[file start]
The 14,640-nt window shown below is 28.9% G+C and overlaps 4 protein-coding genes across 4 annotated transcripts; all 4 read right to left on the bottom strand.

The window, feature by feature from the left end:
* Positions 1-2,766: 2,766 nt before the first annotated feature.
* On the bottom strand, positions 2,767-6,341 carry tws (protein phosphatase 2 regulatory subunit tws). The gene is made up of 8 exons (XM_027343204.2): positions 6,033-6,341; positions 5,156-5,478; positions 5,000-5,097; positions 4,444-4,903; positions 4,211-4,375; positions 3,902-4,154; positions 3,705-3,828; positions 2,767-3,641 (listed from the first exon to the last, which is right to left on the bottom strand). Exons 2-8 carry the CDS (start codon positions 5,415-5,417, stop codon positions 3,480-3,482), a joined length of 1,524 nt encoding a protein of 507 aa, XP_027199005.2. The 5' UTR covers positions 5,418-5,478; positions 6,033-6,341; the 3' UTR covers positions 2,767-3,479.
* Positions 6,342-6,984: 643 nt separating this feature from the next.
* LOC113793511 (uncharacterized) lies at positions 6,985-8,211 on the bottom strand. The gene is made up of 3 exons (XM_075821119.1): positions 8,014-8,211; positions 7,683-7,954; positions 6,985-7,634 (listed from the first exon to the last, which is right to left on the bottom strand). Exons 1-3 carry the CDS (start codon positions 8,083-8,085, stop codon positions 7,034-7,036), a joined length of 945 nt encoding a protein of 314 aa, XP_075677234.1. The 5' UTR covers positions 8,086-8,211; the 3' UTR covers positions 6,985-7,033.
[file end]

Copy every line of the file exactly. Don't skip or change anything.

The 14,640-nt window shown below is 28.9% G+C and overlaps 4 protein-coding genes across 4 annotated transcripts; all 4 read right to left on the bottom strand.

The window, feature by feature from the left end:
* Positions 1-2,766: 2,766 nt before the first annotated feature.
* On the bottom strand, positions 2,767-6,341 carry tws (protein phosphatase 2 regulatory subunit tws). The gene is made up of 8 exons (XM_027343204.2): positions 6,033-6,341; positions 5,156-5,478; positions 5,000-5,097; positions 4,444-4,903; positions 4,211-4,375; positions 3,902-4,154; positions 3,705-3,828; positions 2,767-3,641 (listed from the first exon to the last, which is right to left on the bottom strand). Exons 2-8 carry the CDS (start codon positions 5,415-5,417, stop codon positions 3,480-3,482), a joined length of 1,524 nt encoding a protein of 507 aa, XP_027199005.2. The 5' UTR covers positions 5,418-5,478; positions 6,033-6,341; the 3' UTR covers positions 2,767-3,479.
* Positions 6,342-6,984: 643 nt separating this feature from the next.
* LOC113793511 (uncharacterized) lies at positions 6,985-8,211 on the bottom strand. The gene is made up of 3 exons (XM_075821119.1): positions 8,014-8,211; positions 7,683-7,954; positions 6,985-7,634 (listed from the first exon to the last, which is right to left on the bottom strand). Exons 1-3 carry the CDS (start codon positions 8,083-8,085, stop codon positions 7,034-7,036), a joined length of 945 nt encoding a protein of 314 aa, XP_075677234.1. The 5' UTR covers positions 8,086-8,211; the 3' UTR covers positions 6,985-7,033.